Then again, I consider myself pro-choice, drawing some invisible line in my mind before the time of quickening, justifying the removal of that unique combination of cells for the sake of the rest of the mother’s life. Maybe this is no different, with a cash bonus at the end that makes the life of the surrogate mother, and maybe the children she already has, better. Is it easier to be a surrogate than to give up your own biological creation for adoption, if the genetic material is foreign, the chromosomes contained within the bounds of the embryonic sac unrecognizable?
The science is out. The few studies done to understand the psychosocial impacts on the triad (at least) involved in a surrogate pregnancy have looked at tiny samples, lacked any theory, and included only a small number of longitudinal studies or ones comparing different populations. It’s too new to have even begun to study the offspring of these birthing experiments.
The jury is out, too. Paid surrogacy in the US ranges from outright illegal to “difficult to categorize.” Most of the industry, and it is a highly lucrative industry, takes place within the private realm, with little to no public regulation or oversight. There’s money to be had; would-be parents pay $80,000 – $120,000 for a surrogacy in the States. Psychological screening? Not necessary. Personal motivation? No need to share.
No one knows answers to any of these questions, except the ones we make up for ourselves, as we go along. There are no new priests to interpret the texts because there are no new texts.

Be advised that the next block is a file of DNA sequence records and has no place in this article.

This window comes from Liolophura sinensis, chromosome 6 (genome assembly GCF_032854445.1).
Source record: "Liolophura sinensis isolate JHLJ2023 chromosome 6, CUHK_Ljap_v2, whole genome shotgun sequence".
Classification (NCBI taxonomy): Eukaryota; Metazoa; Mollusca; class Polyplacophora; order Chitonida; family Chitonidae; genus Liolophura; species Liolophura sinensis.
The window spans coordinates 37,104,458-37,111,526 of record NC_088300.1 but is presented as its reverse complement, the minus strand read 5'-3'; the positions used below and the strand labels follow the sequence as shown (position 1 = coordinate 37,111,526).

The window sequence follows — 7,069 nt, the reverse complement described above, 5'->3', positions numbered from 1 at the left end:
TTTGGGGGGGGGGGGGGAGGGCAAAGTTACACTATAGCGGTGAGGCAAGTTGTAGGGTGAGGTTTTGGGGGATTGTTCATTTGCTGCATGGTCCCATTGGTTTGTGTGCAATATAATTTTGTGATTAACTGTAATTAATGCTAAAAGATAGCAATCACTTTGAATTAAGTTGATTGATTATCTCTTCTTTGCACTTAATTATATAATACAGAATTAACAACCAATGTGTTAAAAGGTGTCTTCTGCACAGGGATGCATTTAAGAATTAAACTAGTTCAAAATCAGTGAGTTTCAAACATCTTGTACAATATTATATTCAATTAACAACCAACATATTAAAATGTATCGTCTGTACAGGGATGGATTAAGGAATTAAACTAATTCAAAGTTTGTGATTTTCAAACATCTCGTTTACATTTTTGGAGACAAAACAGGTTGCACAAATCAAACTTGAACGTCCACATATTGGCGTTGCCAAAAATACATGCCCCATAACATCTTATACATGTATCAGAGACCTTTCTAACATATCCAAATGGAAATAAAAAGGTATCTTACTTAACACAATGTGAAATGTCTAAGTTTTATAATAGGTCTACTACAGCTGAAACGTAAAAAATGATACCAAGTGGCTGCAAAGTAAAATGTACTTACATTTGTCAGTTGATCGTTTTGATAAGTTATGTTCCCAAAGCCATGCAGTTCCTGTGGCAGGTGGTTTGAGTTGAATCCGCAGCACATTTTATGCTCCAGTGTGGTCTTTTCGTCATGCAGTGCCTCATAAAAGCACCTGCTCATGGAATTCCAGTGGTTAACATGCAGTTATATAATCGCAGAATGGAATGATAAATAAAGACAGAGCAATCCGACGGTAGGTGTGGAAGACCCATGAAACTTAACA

We have all finished eating. The couple tells me goodnight, wheeling their newborns away as I wish them good luck, and I turn my attention to the street below, still crowded though the hour is getting late. Life is abundant in India: 1.2 billion and counting. And cheap: an Indian surrogate mother costs a third of an American one. Even if we begin to answer some of these questions on a philosophical level, it always comes down to a person wanting something that they can’t have—until technology provides a way. For there is life in theory and there is life in practice. How do we say no to the siren song of science? So efficient and effective. So enticing and capable. What degrees we go to in the developed world to create new life when it is spilled daily on the streets of South Asia, Africa, the worst of the West’s inner cities and rural outposts. Somehow we remain biological creatures, wanting to recreate a part of ourselves, the ultimate goal for any living organism, whether an orchid or a sea spider or a suburban couple from New Jersey.
Meera Subramanian is an editor of Killing the Buddha and writes about the environment and culture for Nature, InsideClimate News, Virginia Quarterly Review, Orion, and others. Her first book is A River Runs Again: A Natural History of India from the Barren Cliffs of Rajasthan to the Farmlands of Karnataka (PublicAffairs, 2015). Visit her at meerasub.org.